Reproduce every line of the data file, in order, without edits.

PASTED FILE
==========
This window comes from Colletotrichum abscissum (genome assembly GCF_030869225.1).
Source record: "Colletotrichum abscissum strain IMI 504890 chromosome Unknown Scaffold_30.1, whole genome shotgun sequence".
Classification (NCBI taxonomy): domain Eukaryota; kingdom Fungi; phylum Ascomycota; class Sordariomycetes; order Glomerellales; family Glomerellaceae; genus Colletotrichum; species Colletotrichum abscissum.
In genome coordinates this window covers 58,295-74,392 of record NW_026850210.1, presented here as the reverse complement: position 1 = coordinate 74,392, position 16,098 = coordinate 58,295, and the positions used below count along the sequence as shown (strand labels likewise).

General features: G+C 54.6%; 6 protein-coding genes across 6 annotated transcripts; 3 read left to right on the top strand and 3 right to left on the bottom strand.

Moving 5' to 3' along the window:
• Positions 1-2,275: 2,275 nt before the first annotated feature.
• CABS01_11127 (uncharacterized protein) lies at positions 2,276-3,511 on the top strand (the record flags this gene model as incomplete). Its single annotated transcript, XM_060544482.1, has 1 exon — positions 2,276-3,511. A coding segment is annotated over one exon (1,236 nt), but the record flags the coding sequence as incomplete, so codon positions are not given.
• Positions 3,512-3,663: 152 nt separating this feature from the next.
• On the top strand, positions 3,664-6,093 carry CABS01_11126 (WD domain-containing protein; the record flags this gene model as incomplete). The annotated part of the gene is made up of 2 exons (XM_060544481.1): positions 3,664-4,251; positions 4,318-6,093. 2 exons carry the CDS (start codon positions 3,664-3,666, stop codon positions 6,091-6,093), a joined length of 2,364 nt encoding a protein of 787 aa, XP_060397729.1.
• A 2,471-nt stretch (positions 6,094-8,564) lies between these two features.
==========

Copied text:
This window comes from Colletotrichum abscissum (genome assembly GCF_030869225.1).
Source record: "Colletotrichum abscissum strain IMI 504890 chromosome Unknown Scaffold_30.1, whole genome shotgun sequence".
Classification (NCBI taxonomy): domain Eukaryota; kingdom Fungi; phylum Ascomycota; class Sordariomycetes; order Glomerellales; family Glomerellaceae; genus Colletotrichum; species Colletotrichum abscissum.
In genome coordinates this window covers 58,295-74,392 of record NW_026850210.1, presented here as the reverse complement: position 1 = coordinate 74,392, position 16,098 = coordinate 58,295, and the positions used below count along the sequence as shown (strand labels likewise).

General features: G+C 54.6%; 6 protein-coding genes across 6 annotated transcripts; 3 read left to right on the top strand and 3 right to left on the bottom strand.

Moving 5' to 3' along the window:
• Positions 1-2,275: 2,275 nt before the first annotated feature.
• CABS01_11127 (uncharacterized protein) lies at positions 2,276-3,511 on the top strand (the record flags this gene model as incomplete). Its single annotated transcript, XM_060544482.1, has 1 exon — positions 2,276-3,511. A coding segment is annotated over one exon (1,236 nt), but the record flags the coding sequence as incomplete, so codon positions are not given.
• Positions 3,512-3,663: 152 nt separating this feature from the next.
• On the top strand, positions 3,664-6,093 carry CABS01_11126 (WD domain-containing protein; the record flags this gene model as incomplete). The annotated part of the gene is made up of 2 exons (XM_060544481.1): positions 3,664-4,251; positions 4,318-6,093. 2 exons carry the CDS (start codon positions 3,664-3,666, stop codon positions 6,091-6,093), a joined length of 2,364 nt encoding a protein of 787 aa, XP_060397729.1.
• A 2,471-nt stretch (positions 6,094-8,564) lies between these two features.